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microsoft's solution to the @ url spoofing vulnerablility

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microsoft's solution to the @ url spoofing vulnerablility

Old 01-30-04, 12:52 AM
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microsoft's solution to the @ url spoofing vulnerablility

their solution:
manually type the url
what a joke

support.microsoft.com/default.aspx?scid=kb;%5Bln%5D;833786
The most effective step that you can take to help protect yourself from malicious hyperlinks is not to click them. Rather, type the URL of your intended destination in the address bar yourself. By manually typing the URL in the address bar, you can verify the information that Internet Explorer uses to access the destination Web site. To do so, type the URL in the Address bar, and then press ENTER.
because we're too lazy to patch our programs
Old 01-30-04, 12:58 AM
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so...ridiculous...
Old 01-30-04, 01:21 AM
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I always thought that was how everyone did it.

(and like I heard on the radio this weekend, they're not patches, because that would indicate something was wrong in the first place - they're "service packs" )
Old 01-30-04, 01:31 AM
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There's an even more "effective step you can can take to help protect yourself from malicious hyperlinks".

Don't use Internet Explorer!
Old 01-30-04, 02:00 AM
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i type in most of my urls anyway
Old 01-30-04, 08:55 AM
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The version of McAfee I have pops up a warning if you open a page that contains a link of this nature. It's nice to know that someone is trying to keep Microsoft's software from getting us into trouble.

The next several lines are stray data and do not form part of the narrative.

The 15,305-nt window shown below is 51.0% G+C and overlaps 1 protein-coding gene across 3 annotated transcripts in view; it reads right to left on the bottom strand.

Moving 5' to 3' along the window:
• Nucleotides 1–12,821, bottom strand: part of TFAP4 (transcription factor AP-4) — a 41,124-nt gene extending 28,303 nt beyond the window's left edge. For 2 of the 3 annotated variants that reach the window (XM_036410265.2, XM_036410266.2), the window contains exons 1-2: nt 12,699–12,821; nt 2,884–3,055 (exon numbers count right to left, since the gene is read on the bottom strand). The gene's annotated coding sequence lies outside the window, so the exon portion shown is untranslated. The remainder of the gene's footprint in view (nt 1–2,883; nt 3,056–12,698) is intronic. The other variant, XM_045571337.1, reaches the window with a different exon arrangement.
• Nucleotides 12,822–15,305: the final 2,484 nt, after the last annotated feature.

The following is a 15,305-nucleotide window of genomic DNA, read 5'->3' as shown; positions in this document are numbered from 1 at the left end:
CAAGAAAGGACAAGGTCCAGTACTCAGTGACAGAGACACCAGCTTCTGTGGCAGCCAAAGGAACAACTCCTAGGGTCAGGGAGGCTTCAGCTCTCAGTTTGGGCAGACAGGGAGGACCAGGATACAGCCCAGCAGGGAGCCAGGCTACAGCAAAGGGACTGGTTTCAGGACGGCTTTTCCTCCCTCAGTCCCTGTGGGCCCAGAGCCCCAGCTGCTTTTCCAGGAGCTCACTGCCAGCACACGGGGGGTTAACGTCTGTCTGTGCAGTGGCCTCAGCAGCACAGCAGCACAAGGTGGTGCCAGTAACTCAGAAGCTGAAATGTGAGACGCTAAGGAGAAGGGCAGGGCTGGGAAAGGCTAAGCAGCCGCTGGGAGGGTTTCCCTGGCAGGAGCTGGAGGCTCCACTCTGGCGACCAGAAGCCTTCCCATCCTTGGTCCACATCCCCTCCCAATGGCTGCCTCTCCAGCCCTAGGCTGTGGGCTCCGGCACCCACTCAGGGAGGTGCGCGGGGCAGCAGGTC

Old 01-30-04, 11:15 AM
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Is @ redirection really a Microsoft problem though? I thought it was part of the definition of a web addressing. Besides, how would people who don't know what the @ symbol does in a URL if you were to format it to look something like this:

http://[email protected]
Old 01-30-04, 12:16 PM
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Originally posted by Blake
I always thought that was how everyone did it.
You mean you can just click on those underlined parts? My, that would have been useful to know.

A Microsoft rep once recommended that people should close applications by clicking on File and selecting Close. As in, don't use the X at the top-right, don't use Alt-F4, and don't right-click on the taskbar entry and select Close.

"Why?" I said, "all of those should map to the same function, right?"

He said, "well, they kind of don't, so the functionality may be a little different."

- David Stein
Old 01-30-04, 12:41 PM
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Originally posted by sfsdfd
A Microsoft rep once recommended that people should close applications by clicking on File and selecting Close. As in, don't use the X at the top-right, don't use Alt-F4, and don't right-click on the taskbar entry and select Close.

"Why?" I said, "all of those should map to the same function, right?"